The mandatory Anime choice, from the mandatory Anime show. Spike’s just cool. That’s all I’ve got.


Philip J. Fry (Futurama, voiced by Billy West)
It’s especially hard picking one favorite character from Futurama’s rogues’ gallery, but after strong consideration I settled on Fry, just above Bender and Zoidberg. Fry’s the classic Sci-Fi man out of time. He’s like Buck Rogers, if Buck Rogers was a semi-retarded man-child with a heart of pure gold (and parasites).



Prince/King Zuko (Avatar: The Last Airbender, voiced by Dante Basco)
It took me an entire season of Avatar to realize that Zuko is the anti-Anakin Skywalker (the fact that Luke Skywalker plays Zuko’s father was lost on me for a while too). That’s sadly enough for me to like him right there, but fortunately his character is also developed into three well defined dimensions, more so than any other character in the thoroughly developed series, and one I think time will be very kind to (as long as we can keep M. Night Shyamalan away from him).



The Joker (Batman the Animated Series, Justice League, Batman Beyond, voiced by Mark Hamill)
Even in the wake of an (deservedly) Oscar buzzed performance from Heath Ledger, I still like Mark Hamill’s take on the popular Batman villain the best. It’s difficult for me to pick a favorite from the Timm/Dini DC Animated Universe, but this Joker, especially his final appearances in Justice League and Batman Beyond, is hard to top. One could probably write a pretty interesting essay just about his abusive relationship with Harley Quinn (another Timm/Dini creation) alone.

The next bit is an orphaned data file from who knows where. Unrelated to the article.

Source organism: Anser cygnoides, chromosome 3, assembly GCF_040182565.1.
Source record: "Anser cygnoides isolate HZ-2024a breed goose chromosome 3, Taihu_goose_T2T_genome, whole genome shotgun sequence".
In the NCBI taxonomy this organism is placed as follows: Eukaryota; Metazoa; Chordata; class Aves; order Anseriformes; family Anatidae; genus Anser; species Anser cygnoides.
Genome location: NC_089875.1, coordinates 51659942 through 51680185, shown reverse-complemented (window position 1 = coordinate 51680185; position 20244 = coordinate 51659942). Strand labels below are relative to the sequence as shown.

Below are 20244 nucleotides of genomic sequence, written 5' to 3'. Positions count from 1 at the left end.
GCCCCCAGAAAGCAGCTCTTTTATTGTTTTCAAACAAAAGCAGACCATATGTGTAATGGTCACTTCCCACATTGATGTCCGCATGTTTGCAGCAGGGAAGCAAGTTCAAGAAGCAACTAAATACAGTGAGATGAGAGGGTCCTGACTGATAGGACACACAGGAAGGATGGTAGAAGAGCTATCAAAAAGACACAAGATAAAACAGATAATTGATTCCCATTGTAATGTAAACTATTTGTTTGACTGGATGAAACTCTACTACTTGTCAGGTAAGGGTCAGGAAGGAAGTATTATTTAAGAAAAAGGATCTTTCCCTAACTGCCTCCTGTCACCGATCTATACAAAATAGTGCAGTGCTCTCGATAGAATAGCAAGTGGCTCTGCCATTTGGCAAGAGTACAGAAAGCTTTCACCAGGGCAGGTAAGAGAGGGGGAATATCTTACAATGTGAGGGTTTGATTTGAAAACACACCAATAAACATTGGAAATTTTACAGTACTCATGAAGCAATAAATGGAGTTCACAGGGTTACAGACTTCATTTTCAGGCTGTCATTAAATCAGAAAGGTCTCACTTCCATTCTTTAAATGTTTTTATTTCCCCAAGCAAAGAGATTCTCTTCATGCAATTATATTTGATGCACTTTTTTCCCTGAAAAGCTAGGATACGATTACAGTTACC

Yakko Warner (Animaniacs, voiced by Rob Paulsen)
Yakko sits atop the rest of the sprawling cast of the still funny Animaniacs thanks to his Marxian humor (Groucho, not Karl), his hum-dinger singing voice, his penchant for puns, and his taste in giant, bologna filled pants. Yakko’s ‘Nations of the World’ song, which premiered on the very first episode of the series, is quite possibly the best thing ever in human history.



The Monarch (Venture Bros., voiced by Christopher McCulloch, aka Jackson Publick)
In the Venture Bros. universe there is one man that makes everything at least 34% funnier, and that man is the Might Monarch, the arch nemesis nobody asked for, until he was gone. He’s got the best friends (numbers 24 and 21), the hottest wife (Dr. Mrs. The Monarch, formally Dr. Fiancé, formally Dr. Girlfriend), and his neuroses run deeper then any cartoon villain in history, even Skeletor and Cobra Commander combined.



John McGuirk (Home Movies, voiced by H. Jon Benjamin)
I said these were in no particular order, but “Coach” McGuirk is my number one. We all know someone like John McGuirk, a rude drunk with Asperger's Syndrome who doesn’t really understand why everyone avoids him, and we all love them. Our love is usually well hidden, but it’s there. There isn’t anyone else quite like McGuirk anywhere else in animated entertainment or situation comedy, and we should probably keep it that way.

Runners Up:

Stewie Griffin (Family Guy voiced by Seth MacFarlane)
I don’t care how much that show deteriorates in quality, and how grating it’s repetitive style can be, Stewie is still a funny character.

Carl Brutananadilewski (Aqua Teen Hunger Force, Voiced by Dave Willis)
Before the show got so Dadaist none but the most stoned could handle it, ATHF succeeded consistently because of the curmudgeon neighbor Carl. Carl’s the straight man of the entire universe, and he knows it. And he hates it.

Dale Gribble (King of the Hill, voiced by Johnny Hardwick)
A classic TV wacko.

The Teenage Mutant Ninja Turtles (voiced by Michael Sinterniklaas, Wayne Grayson, Sam Riegel, and Frank Frankson)
The new ones, not the old ones. It’s too hard to separate them.

Killface (Frisky Dingo, voiced by Adam Reed)
I still haven’t had enough time to really appreciate Frisky Dingo. If I remake this list next year, this failed villain might make it.